To be clear, black lives do matter to me, and I do know firsthand that racism and prejudices are a very real problem globally. My wife and I have experienced discrimination both on a micro-aggressive level as well as outright disdain. For example, we attended a university where we were not allowed to date, and my loving confrontation on this issue with the administration was said to “border on a rebellious spirit.”
Sadly, we have seen it in the local church as well (not at our current body), and it does hurt and is not biblical. A believer who is walking with the Lord cannot be a racist since, as has been pointed out on numerous occasions, Christ was Himself a man of color. Furthermore, I believe educated people must stop endorsing the entire social construct of the “different races” mantra that Charles Darwin helped to establish as a social control mechanism.
In fact, in my new book, Saving Abnormal, I expose in detail how psychiatry was founded upon racism and continues to target African Americans and Hispanics within the eugenic framework. Systemic racism is real, and it needs to be addressed. I hope that my new book helps many to be freed from the prejudices, false phenomenologies, and stigmas so prevalent in our society. But I also believe that the vast majority of Americans know and agree that these issues must be addressed.
I have much more to say, but I realize that no matter what I say, some will not like it. Allow me, though, to end by challenging us to do what has proved to work in our country’s past. It might surprise some to discover that every ethnic group in the world has been under slavery at some point in history. As far as I am aware, the United States is the only country where the majority ethnic group fought for the minority group to free them from slavery.
I want to continue fighting for moral equality, but we must look to our history to find out how we have been successful and continue down this pathway. It was privileged white people who enslaved blacks in early America—mostly southern democrats, to be exact, and it was privileged whites who fought to free them. What was the difference between these two groups? Those who fought for abolishing slavery had a biblical theology of moral equality, Christian love, and biblical creation.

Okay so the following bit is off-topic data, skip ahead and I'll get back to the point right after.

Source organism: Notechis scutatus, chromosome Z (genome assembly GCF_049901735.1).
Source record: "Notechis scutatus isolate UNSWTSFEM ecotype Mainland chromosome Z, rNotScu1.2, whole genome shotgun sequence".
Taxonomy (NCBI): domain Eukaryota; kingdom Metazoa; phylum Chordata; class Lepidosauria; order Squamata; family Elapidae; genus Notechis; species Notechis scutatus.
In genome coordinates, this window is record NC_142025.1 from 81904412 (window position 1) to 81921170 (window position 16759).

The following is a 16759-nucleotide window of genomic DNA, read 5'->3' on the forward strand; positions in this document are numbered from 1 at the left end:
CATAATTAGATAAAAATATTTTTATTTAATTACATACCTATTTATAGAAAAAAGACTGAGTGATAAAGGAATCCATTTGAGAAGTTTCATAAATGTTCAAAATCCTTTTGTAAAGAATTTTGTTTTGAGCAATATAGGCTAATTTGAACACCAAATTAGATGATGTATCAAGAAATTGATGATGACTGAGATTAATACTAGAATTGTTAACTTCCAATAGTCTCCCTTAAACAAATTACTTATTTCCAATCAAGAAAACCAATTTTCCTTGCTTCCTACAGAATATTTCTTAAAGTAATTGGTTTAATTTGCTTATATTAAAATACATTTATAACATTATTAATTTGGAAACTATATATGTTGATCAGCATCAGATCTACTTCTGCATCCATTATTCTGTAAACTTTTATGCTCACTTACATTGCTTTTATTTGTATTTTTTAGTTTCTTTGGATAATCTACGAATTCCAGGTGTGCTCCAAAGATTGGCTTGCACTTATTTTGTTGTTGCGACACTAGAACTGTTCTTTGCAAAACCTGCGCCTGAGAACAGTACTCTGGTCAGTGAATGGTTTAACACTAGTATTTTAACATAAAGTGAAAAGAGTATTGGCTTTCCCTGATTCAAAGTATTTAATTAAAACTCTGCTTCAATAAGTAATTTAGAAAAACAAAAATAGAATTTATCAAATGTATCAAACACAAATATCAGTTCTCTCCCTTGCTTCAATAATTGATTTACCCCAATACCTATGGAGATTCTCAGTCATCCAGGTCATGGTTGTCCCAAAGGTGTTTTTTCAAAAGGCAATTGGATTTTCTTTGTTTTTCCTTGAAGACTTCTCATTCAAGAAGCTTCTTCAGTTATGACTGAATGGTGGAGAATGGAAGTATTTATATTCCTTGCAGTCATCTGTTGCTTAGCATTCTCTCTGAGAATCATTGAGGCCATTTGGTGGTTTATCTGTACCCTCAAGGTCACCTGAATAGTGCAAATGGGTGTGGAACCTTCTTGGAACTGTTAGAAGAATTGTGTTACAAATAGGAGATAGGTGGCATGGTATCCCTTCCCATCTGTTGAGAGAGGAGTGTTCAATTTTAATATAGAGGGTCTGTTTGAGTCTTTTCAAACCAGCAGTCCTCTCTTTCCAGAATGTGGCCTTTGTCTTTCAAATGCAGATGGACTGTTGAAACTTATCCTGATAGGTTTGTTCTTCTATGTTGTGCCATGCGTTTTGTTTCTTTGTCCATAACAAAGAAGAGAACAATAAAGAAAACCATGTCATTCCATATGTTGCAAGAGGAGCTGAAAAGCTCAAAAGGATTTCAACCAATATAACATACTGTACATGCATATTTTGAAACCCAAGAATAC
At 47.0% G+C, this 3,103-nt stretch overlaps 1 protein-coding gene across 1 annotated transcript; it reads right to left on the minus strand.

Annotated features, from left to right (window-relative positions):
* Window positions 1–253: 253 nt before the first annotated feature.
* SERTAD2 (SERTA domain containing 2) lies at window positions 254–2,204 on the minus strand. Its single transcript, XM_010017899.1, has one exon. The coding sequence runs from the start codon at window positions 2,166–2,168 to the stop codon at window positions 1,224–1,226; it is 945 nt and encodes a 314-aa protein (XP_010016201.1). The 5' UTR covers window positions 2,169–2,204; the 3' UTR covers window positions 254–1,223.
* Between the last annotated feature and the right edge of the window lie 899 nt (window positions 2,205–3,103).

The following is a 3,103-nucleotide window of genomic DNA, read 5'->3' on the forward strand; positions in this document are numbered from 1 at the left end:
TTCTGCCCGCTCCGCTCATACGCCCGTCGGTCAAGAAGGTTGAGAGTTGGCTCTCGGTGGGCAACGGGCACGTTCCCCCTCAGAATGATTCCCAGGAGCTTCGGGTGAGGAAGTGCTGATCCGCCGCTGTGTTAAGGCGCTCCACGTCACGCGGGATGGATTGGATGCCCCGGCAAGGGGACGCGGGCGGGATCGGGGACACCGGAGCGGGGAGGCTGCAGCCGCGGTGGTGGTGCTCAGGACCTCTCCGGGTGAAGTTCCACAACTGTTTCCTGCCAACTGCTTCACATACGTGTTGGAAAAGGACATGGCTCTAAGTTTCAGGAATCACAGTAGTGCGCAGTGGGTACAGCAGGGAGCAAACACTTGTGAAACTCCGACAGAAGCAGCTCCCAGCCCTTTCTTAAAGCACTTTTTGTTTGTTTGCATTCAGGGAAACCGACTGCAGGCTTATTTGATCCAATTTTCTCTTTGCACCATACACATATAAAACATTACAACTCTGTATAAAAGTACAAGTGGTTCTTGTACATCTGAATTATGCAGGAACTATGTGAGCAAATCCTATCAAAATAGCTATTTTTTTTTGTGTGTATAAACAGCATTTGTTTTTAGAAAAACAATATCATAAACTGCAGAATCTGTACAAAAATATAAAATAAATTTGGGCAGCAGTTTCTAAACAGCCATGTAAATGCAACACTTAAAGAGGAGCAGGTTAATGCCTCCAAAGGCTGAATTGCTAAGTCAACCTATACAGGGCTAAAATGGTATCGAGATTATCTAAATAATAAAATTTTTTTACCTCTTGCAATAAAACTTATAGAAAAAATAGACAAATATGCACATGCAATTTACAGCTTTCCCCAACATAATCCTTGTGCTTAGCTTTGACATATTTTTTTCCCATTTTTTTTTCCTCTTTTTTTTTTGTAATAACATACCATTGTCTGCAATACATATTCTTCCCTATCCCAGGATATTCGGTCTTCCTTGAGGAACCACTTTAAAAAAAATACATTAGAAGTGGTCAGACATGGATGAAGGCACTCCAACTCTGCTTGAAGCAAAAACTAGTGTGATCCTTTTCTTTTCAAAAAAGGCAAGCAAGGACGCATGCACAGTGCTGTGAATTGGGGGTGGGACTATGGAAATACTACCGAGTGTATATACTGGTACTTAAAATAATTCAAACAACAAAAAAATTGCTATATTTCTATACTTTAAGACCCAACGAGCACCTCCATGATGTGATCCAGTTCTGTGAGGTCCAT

This is the only proven solution: love God and love ALL others. But the clear progress in our nation can only occur as we turn back to God’s wisdom and value others as Christ does. We have the historical record that this approach is highly effective. Violence, anger, bitterness, and hatred can never unify or solve human relational problems. Do not feel as though you must take sides in a social battle other than siding with truth and love.
Dr. Daniel R. Berger II is the founder and director of Alethia International Ministries (AIM), where he continues to write and to speak around the country in various churches, organizations, medical communities, and at various counseling and teacher’s conferences. He is also an experienced pastor, counselor, school administrator, and the author of ten books on Biblical counseling, practical theology, education, and the history and philosophy of the current mental health construct. Daniel earned his B.S. in counseling, an M.S. in counseling/ psychology, an M.A. in pastoral studies, and a doctorate in pastoral theology. Daniel is also an adjunct professor at several Universities and seminaries-including serving as the director of a post-grad degree at SEBI (Brasilia, Brazil) in Biblical Counseling, which is specifically focused on understanding the various aspects of the construct of mental illness from a biblical worldview.